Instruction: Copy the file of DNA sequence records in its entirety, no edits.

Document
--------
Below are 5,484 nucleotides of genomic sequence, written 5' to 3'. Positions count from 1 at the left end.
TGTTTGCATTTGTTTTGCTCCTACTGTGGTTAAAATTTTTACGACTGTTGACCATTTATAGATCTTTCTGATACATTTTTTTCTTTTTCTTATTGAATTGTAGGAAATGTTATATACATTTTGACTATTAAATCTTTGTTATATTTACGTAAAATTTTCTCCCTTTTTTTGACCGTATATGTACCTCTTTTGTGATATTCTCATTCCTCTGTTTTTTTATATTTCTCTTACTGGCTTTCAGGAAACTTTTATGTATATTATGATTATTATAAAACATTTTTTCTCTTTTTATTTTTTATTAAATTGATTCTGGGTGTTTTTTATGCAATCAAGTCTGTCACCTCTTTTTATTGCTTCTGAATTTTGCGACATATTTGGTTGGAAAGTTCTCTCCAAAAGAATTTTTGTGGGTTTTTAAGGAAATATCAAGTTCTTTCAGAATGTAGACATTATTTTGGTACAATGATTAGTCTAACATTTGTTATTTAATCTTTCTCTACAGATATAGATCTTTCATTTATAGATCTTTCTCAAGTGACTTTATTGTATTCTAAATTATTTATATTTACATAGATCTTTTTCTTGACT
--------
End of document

Below are 5,484 nucleotides of genomic sequence, written 5' to 3'. Positions count from 1 at the left end.
TGTTTGCATTTGTTTTGCTCCTACTGTGGTTAAAATTTTTACGACTGTTGACCATTTATAGATCTTTCTGATACATTTTTTTCTTTTTCTTATTGAATTGTAGGAAATGTTATATACATTTTGACTATTAAATCTTTGTTATATTTACGTAAAATTTTCTCCCTTTTTTTGACCGTATATGTACCTCTTTTGTGATATTCTCATTCCTCTGTTTTTTTATATTTCTCTTACTGGCTTTCAGGAAACTTTTATGTATATTATGATTATTATAAAACATTTTTTCTCTTTTTATTTTTTATTAAATTGATTCTGGGTGTTTTTTATGCAATCAAGTCTGTCACCTCTTTTTATTGCTTCTGAATTTTGCGACATATTTGGTTGGAAAGTTCTCTCCAAAAGAATTTTTGTGGGTTTTTAAGGAAATATCAAGTTCTTTCAGAATGTAGACATTATTTTGGTACAATGATTAGTCTAACATTTGTTATTTAATCTTTCTCTACAGATATAGATCTTTCATTTATAGATCTTTCTCAAGTGACTTTATTGTATTCTAAATTATTTATATTTACATAGATCTTTTTCTTGACT